In this month’s blog we focus on the liability regime relating to aviation product manufacturers. For the purposes of this discussion will assume that the product being purchased is a new item which is either an aircraft or a major aircraft component such as an engine or landing gear. Manufacturers of smaller, lower value components/products may seek to impose terms which are less comprehensive than those which we refer to here.

In considering the potential exposures faced by product manufacturers we need to consider two primary categories of potential claimants:

  1. The entities which purchased the product, for example aircraft operators, whose rights and obligations will be derived from the purchase contract; and
  2. Passengers and other entities who have no contractual link to the product manufacturer, but who sustain loss, damage, personal injury, or death as a result of a defect in the product.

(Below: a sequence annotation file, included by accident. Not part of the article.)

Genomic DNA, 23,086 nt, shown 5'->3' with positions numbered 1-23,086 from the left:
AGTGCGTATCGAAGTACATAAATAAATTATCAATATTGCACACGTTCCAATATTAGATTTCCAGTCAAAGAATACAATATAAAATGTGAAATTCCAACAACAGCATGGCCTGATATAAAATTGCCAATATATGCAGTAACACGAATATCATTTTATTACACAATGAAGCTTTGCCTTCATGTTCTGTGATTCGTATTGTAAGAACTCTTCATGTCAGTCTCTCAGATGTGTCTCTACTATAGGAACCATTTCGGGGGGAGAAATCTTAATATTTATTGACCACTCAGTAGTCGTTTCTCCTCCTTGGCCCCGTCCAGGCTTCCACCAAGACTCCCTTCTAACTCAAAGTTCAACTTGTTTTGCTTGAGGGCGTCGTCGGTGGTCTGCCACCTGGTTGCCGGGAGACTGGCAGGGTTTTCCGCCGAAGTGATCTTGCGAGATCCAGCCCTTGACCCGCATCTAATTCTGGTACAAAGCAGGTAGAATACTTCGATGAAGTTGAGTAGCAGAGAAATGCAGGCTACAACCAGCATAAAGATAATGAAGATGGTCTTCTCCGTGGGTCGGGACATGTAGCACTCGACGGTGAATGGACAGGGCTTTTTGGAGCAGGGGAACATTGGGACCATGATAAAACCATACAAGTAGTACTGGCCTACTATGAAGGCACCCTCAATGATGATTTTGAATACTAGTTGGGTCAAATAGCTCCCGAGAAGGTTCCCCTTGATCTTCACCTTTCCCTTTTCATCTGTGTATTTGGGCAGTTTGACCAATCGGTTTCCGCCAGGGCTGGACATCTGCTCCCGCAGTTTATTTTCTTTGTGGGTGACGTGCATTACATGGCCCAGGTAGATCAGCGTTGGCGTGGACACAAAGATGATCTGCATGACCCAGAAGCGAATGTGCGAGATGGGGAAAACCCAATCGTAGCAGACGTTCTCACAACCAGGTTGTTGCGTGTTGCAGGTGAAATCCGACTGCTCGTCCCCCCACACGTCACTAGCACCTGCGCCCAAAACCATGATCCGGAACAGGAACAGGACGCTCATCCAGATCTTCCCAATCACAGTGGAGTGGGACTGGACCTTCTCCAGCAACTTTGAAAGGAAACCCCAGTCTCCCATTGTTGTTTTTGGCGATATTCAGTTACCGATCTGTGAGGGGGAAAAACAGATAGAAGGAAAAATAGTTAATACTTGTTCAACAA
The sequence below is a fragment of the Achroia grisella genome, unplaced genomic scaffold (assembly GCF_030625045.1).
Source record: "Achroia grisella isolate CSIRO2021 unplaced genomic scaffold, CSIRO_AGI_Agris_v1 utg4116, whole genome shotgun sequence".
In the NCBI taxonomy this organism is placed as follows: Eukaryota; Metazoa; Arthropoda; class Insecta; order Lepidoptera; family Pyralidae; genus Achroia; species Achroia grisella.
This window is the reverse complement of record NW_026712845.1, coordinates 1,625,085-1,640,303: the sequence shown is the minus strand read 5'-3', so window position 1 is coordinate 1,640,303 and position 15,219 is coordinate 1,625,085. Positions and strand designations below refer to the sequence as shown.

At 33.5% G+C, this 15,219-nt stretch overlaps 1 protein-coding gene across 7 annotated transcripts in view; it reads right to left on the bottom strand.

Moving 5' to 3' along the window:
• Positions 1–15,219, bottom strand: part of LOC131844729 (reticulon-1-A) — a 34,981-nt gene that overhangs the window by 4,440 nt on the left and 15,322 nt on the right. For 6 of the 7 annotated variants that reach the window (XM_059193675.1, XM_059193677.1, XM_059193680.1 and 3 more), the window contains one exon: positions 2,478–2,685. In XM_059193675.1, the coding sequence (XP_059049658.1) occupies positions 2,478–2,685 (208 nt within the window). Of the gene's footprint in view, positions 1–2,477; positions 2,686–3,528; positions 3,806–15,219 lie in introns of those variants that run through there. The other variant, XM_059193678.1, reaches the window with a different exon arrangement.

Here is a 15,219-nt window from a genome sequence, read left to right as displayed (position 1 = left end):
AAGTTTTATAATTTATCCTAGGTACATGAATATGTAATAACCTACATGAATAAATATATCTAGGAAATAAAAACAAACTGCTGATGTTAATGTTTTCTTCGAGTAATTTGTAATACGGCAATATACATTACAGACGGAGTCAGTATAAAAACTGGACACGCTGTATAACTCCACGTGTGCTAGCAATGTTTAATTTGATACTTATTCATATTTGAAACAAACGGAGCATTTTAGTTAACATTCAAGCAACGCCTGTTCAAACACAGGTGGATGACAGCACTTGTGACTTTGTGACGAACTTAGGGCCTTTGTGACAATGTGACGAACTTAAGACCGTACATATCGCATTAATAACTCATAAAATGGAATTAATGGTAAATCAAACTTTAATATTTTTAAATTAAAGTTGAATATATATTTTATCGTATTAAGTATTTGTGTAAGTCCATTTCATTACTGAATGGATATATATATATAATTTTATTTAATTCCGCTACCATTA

Turning first to the purchasers of the product, their relationship with the product manufacturer will be governed by the terms of a Purchase Agreement. Frequently, these agreements comprise a relatively short Purchase Agreement detailing the product being purchased, the agreed price, delivery date etc. However, this agreement will incorporate by reference a more comprehensive and frequently standard form set of terms and conditions which sets out in detail the provisions relating to the manufacturer’s liability to the purchaser for any defects in the product being sold.

Although the detail will vary from manufacturer to manufacturer, the general principle behind the drafting of the standard terms and conditions can be summarised as follows:

  1. The manufacturer will warrant that the product will be free from defects in either manufacture or design. That warranty will be limited either by time or usage. For example, the product may be warranted for a period of 12 months after the date of delivery, or the warranty may be limited to perhaps 10,000 flight cycles after delivery.